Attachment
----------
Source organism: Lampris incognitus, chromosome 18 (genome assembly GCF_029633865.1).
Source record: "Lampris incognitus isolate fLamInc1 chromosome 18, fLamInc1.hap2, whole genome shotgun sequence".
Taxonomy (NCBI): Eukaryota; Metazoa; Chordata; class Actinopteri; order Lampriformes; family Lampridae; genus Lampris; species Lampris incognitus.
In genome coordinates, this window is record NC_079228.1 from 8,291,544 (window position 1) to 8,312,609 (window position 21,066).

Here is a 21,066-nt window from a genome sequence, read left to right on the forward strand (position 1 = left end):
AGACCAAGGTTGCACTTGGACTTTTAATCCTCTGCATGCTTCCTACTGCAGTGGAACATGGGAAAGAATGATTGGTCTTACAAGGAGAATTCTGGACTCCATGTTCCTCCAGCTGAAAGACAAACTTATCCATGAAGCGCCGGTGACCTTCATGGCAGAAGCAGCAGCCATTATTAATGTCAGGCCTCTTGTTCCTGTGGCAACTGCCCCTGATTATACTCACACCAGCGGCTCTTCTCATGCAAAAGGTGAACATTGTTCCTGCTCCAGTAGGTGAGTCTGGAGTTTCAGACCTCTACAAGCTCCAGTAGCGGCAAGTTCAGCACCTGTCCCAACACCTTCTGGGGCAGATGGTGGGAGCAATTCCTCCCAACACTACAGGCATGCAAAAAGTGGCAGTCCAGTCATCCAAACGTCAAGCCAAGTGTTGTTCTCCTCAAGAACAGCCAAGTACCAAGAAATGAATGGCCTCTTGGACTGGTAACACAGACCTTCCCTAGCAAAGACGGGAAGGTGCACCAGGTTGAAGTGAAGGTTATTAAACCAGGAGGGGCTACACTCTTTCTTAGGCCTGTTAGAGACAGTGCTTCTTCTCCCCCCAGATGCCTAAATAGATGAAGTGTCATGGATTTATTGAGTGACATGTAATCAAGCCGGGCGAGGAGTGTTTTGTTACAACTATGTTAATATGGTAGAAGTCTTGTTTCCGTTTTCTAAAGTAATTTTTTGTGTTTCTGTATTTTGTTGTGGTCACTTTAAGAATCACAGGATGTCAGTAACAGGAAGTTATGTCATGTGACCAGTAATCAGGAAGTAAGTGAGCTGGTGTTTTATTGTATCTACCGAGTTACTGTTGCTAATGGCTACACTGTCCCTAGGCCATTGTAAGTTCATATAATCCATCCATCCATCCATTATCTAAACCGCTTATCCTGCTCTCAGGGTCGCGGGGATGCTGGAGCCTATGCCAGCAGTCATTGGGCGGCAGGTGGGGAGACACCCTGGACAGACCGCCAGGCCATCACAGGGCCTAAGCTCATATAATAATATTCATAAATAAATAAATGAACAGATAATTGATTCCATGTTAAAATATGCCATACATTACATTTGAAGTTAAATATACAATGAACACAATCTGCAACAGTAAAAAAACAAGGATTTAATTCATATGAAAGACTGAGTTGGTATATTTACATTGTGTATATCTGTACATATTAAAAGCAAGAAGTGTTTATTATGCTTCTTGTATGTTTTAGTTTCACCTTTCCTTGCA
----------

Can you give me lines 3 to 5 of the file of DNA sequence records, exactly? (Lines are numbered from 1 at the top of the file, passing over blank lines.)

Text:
Taxonomy (NCBI): Eukaryota; Metazoa; Chordata; class Actinopteri; order Lampriformes; family Lampridae; genus Lampris; species Lampris incognitus.
In genome coordinates, this window is record NC_079228.1 from 8,291,544 (window position 1) to 8,312,609 (window position 21,066).

Here is a 21,066-nt window from a genome sequence, read left to right on the forward strand (position 1 = left end):